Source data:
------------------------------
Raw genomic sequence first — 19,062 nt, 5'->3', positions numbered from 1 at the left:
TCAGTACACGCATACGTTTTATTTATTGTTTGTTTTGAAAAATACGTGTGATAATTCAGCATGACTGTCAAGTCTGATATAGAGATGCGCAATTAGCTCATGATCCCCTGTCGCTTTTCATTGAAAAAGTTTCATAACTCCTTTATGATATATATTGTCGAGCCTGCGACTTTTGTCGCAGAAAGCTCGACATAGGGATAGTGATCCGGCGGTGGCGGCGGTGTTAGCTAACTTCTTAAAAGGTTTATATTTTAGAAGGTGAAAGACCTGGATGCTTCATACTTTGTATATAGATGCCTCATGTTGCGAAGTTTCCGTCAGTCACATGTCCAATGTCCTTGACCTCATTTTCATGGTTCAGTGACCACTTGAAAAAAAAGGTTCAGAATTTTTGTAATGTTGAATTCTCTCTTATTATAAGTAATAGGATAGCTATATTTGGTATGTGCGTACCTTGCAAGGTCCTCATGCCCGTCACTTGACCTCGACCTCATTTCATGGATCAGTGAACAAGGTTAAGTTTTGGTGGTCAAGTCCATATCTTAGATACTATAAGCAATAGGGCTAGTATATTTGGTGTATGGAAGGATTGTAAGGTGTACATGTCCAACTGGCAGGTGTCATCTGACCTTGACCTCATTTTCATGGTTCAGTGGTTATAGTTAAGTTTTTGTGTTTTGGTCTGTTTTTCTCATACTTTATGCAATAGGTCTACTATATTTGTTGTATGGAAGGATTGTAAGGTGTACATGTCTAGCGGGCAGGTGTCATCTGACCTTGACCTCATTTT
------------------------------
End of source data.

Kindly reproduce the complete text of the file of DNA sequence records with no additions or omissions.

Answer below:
Raw genomic sequence first — 19,062 nt, 5'->3', positions numbered from 1 at the left:
TCAGTACACGCATACGTTTTATTTATTGTTTGTTTTGAAAAATACGTGTGATAATTCAGCATGACTGTCAAGTCTGATATAGAGATGCGCAATTAGCTCATGATCCCCTGTCGCTTTTCATTGAAAAAGTTTCATAACTCCTTTATGATATATATTGTCGAGCCTGCGACTTTTGTCGCAGAAAGCTCGACATAGGGATAGTGATCCGGCGGTGGCGGCGGTGTTAGCTAACTTCTTAAAAGGTTTATATTTTAGAAGGTGAAAGACCTGGATGCTTCATACTTTGTATATAGATGCCTCATGTTGCGAAGTTTCCGTCAGTCACATGTCCAATGTCCTTGACCTCATTTTCATGGTTCAGTGACCACTTGAAAAAAAAGGTTCAGAATTTTTGTAATGTTGAATTCTCTCTTATTATAAGTAATAGGATAGCTATATTTGGTATGTGCGTACCTTGCAAGGTCCTCATGCCCGTCACTTGACCTCGACCTCATTTCATGGATCAGTGAACAAGGTTAAGTTTTGGTGGTCAAGTCCATATCTTAGATACTATAAGCAATAGGGCTAGTATATTTGGTGTATGGAAGGATTGTAAGGTGTACATGTCCAACTGGCAGGTGTCATCTGACCTTGACCTCATTTTCATGGTTCAGTGGTTATAGTTAAGTTTTTGTGTTTTGGTCTGTTTTTCTCATACTTTATGCAATAGGTCTACTATATTTGTTGTATGGAAGGATTGTAAGGTGTACATGTCTAGCGGGCAGGTGTCATCTGACCTTGACCTCATTTT